Modern cars are more like computers on wheels, so it’s no wonder hackers are trying to break into them. Some with ulterior motives, some on the contrary want to help detect security flaws. This includes 19-year-old ethical hacker David Colombo. He claims to have crashed into more than 25 Tesla cars in 13 different countries and can remotely open doors, windows, start a car (meaning allow someone to sit in the driver’s seat) or deactivate the car’s safety systems (Sentry Mode) and find out the exact position of the car. He can also turn on the radio out loud, which he considers dangerous if he does so while driving (especially at high speeds). He can’t drive cars remotely, but he could come to them, unlock them and leave.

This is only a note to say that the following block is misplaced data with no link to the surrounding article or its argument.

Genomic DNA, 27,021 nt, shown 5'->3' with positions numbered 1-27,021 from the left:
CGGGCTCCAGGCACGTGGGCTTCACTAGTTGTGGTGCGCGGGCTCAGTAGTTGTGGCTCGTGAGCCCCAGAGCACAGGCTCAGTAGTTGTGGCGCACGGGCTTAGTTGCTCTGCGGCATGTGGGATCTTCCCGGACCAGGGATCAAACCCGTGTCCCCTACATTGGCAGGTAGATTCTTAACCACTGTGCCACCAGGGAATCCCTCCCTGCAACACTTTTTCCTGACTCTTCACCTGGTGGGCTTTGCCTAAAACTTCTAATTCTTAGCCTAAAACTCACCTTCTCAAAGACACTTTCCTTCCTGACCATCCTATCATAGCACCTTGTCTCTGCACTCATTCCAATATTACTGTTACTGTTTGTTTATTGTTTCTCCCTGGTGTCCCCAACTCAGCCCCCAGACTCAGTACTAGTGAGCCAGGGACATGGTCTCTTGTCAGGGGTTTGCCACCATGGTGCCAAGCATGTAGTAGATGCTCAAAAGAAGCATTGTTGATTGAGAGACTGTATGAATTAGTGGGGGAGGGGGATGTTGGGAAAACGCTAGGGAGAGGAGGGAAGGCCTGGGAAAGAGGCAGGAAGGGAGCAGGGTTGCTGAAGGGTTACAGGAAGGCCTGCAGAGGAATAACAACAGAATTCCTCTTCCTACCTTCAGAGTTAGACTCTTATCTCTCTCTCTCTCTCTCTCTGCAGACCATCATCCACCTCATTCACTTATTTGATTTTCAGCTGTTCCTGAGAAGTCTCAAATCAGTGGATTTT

Colombo has not released more details about the hack and claims that this is not a bug in Tesla’s software or its infrastructure. And here it gets a little more tangled. The young hacker says that this is a user error, which would rather suggest that he got their login details to the car application or something similar. On the other hand, he is already solving the problem with Tesla herself and the CVE code has also been reserved for him. It will be interesting to follow further developments and find out what the problem is and on whose side it is.
So, I now have full remote control of over 20 Tesla’s in 10 countries and there seems to be no way to find the owners and report it to them…
— David Colombo (@david_colombo_) January 10, 2022